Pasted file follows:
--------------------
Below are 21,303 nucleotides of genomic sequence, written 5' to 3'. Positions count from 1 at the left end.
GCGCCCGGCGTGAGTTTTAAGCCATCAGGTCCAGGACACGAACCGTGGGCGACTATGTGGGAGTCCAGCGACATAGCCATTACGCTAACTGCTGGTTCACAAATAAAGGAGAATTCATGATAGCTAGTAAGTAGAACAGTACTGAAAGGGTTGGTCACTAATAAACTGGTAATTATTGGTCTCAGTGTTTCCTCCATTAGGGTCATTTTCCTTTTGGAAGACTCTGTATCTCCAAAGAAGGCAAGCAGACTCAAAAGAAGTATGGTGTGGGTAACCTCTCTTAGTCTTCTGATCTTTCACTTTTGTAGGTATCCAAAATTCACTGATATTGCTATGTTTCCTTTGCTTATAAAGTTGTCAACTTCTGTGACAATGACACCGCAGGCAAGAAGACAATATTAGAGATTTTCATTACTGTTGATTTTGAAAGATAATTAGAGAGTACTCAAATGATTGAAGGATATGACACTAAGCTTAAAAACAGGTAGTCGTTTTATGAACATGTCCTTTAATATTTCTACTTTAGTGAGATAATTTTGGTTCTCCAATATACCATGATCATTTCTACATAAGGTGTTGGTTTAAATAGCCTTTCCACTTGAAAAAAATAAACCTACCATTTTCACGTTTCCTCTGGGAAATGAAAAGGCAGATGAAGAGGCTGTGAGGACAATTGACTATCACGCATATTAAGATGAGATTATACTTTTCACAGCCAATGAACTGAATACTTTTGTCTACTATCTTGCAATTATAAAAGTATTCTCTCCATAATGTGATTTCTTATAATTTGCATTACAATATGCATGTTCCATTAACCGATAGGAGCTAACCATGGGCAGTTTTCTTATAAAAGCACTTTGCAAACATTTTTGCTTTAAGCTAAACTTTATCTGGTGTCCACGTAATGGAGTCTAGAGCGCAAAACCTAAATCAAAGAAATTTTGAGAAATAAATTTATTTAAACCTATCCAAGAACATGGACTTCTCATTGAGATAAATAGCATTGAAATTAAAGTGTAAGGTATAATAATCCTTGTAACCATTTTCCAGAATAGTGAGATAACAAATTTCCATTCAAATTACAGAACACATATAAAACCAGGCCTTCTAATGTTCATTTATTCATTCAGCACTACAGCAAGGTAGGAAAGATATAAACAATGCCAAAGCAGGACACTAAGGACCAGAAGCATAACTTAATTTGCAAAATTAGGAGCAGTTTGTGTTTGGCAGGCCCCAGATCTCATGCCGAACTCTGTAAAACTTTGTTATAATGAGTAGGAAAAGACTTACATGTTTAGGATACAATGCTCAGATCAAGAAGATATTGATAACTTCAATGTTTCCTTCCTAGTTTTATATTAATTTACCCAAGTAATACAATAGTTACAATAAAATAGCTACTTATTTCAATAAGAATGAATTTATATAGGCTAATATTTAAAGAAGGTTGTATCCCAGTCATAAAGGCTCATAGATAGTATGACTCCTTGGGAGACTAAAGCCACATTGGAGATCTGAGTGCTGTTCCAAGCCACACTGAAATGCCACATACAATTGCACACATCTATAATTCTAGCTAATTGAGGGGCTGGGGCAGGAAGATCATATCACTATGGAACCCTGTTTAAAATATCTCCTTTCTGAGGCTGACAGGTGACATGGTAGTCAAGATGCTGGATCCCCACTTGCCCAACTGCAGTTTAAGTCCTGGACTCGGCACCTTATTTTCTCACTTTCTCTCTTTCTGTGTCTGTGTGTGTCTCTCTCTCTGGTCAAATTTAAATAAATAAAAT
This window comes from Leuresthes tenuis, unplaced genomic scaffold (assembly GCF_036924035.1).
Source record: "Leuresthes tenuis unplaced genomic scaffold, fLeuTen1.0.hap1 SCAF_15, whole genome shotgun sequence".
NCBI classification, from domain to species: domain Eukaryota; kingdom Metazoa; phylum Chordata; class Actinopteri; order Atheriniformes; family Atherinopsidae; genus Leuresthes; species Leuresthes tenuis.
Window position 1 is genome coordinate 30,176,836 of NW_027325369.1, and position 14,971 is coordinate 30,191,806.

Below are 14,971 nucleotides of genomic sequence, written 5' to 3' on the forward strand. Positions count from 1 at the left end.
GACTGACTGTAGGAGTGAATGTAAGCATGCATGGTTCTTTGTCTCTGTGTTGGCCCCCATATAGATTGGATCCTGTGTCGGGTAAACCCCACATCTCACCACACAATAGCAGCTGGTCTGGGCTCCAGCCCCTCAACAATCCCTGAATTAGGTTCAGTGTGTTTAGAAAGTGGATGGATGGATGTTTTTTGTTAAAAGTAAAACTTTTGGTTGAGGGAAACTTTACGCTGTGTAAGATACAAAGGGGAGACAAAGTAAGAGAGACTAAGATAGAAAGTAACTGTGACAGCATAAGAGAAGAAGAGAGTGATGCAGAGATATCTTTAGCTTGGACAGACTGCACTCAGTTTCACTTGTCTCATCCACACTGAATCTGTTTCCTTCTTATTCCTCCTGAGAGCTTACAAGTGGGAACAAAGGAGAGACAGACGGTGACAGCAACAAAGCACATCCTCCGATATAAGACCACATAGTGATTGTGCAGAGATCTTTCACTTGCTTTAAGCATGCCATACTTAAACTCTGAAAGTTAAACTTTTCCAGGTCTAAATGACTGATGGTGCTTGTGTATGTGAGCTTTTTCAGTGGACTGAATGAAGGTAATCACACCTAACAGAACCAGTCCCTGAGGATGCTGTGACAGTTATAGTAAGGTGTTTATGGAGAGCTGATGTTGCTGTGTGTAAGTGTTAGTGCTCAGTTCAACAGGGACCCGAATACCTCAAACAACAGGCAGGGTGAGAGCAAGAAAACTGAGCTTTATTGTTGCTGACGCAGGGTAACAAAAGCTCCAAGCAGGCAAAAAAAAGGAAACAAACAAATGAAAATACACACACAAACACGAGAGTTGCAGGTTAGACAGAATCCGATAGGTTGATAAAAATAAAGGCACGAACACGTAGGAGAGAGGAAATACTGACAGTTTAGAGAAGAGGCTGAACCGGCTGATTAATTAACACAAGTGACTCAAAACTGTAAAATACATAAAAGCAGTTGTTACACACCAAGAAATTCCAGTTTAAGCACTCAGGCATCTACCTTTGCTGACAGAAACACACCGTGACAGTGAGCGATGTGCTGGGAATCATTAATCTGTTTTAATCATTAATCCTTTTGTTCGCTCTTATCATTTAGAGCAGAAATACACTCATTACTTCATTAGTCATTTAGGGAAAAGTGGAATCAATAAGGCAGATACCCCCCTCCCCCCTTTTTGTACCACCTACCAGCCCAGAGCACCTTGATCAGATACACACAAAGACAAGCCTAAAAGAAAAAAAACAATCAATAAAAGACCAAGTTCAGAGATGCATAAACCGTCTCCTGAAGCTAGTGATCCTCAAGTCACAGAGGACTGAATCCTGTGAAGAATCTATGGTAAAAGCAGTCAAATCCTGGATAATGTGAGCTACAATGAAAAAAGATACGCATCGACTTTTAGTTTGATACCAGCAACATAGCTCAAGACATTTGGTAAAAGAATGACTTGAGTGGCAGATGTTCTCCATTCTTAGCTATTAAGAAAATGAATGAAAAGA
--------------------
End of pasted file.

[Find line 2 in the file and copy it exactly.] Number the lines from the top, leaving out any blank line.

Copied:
GCGCCCGGCGTGAGTTTTAAGCCATCAGGTCCAGGACACGAACCGTGGGCGACTATGTGGGAGTCCAGCGACATAGCCATTACGCTAACTGCTGGTTCACAAATAAAGGAGAATTCATGATAGCTAGTAAGTAGAACAGTACTGAAAGGGTTGGTCACTAATAAACTGGTAATTATTGGTCTCAGTGTTTCCTCCATTAGGGTCATTTTCCTTTTGGAAGACTCTGTATCTCCAAAGAAGGCAAGCAGACTCAAAAGAAGTATGGTGTGGGTAACCTCTCTTAGTCTTCTGATCTTTCACTTTTGTAGGTATCCAAAATTCACTGATATTGCTATGTTTCCTTTGCTTATAAAGTTGTCAACTTCTGTGACAATGACACCGCAGGCAAGAAGACAATATTAGAGATTTTCATTACTGTTGATTTTGAAAGATAATTAGAGAGTACTCAAATGATTGAAGGATATGACACTAAGCTTAAAAACAGGTAGTCGTTTTATGAACATGTCCTTTAATATTTCTACTTTAGTGAGATAATTTTGGTTCTCCAATATACCATGATCATTTCTACATAAGGTGTTGGTTTAAATAGCCTTTCCACTTGAAAAAAATAAACCTACCATTTTCACGTTTCCTCTGGGAAATGAAAAGGCAGATGAAGAGGCTGTGAGGACAATTGACTATCACGCATATTAAGATGAGATTATACTTTTCACAGCCAATGAACTGAATACTTTTGTCTACTATCTTGCAATTATAAAAGTATTCTCTCCATAATGTGATTTCTTATAATTTGCATTACAATATGCATGTTCCATTAACCGATAGGAGCTAACCATGGGCAGTTTTCTTATAAAAGCACTTTGCAAACATTTTTGCTTTAAGCTAAACTTTATCTGGTGTCCACGTAATGGAGTCTAGAGCGCAAAACCTAAATCAAAGAAATTTTGAGAAATAAATTTATTTAAACCTATCCAAGAACATGGACTTCTCATTGAGATAAATAGCATTGAAATTAAAGTGTAAGGTATAATAATCCTTGTAACCATTTTCCAGAATAGTGAGATAACAAATTTCCATTCAAATTACAGAACACATATAAAACCAGGCCTTCTAATGTTCATTTATTCATTCAGCACTACAGCAAGGTAGGAAAGATATAAACAATGCCAAAGCAGGACACTAAGGACCAGAAGCATAACTTAATTTGCAAAATTAGGAGCAGTTTGTGTTTGGCAGGCCCCAGATCTCATGCCGAACTCTGTAAAACTTTGTTATAATGAGTAGGAAAAGACTTACATGTTTAGGATACAATGCTCAGATCAAGAAGATATTGATAACTTCAATGTTTCCTTCCTAGTTTTATATTAATTTACCCAAGTAATACAATAGTTACAATAAAATAGCTACTTATTTCAATAAGAATGAATTTATATAGGCTAATATTTAAAGAAGGTTGTATCCCAGTCATAAAGGCTCATAGATAGTATGACTCCTTGGGAGACTAAAGCCACATTGGAGATCTGAGTGCTGTTCCAAGCCACACTGAAATGCCACATACAATTGCACACATCTATAATTCTAGCTAATTGAGGGGCTGGGGCAGGAAGATCATATCACTATGGAACCCTGTTTAAAATATCTCCTTTCTGAGGCTGACAGGTGACATGGTAGTCAAGATGCTGGATCCCCACTTGCCCAACTGCAGTTTAAGTCCTGGACTCGGCACCTTATTTTCTCACTTTCTCTCTTTCTGTGTCTGTGTGTGTCTCTCTCTCTGGTCAAATTTAAATAAATAAAAT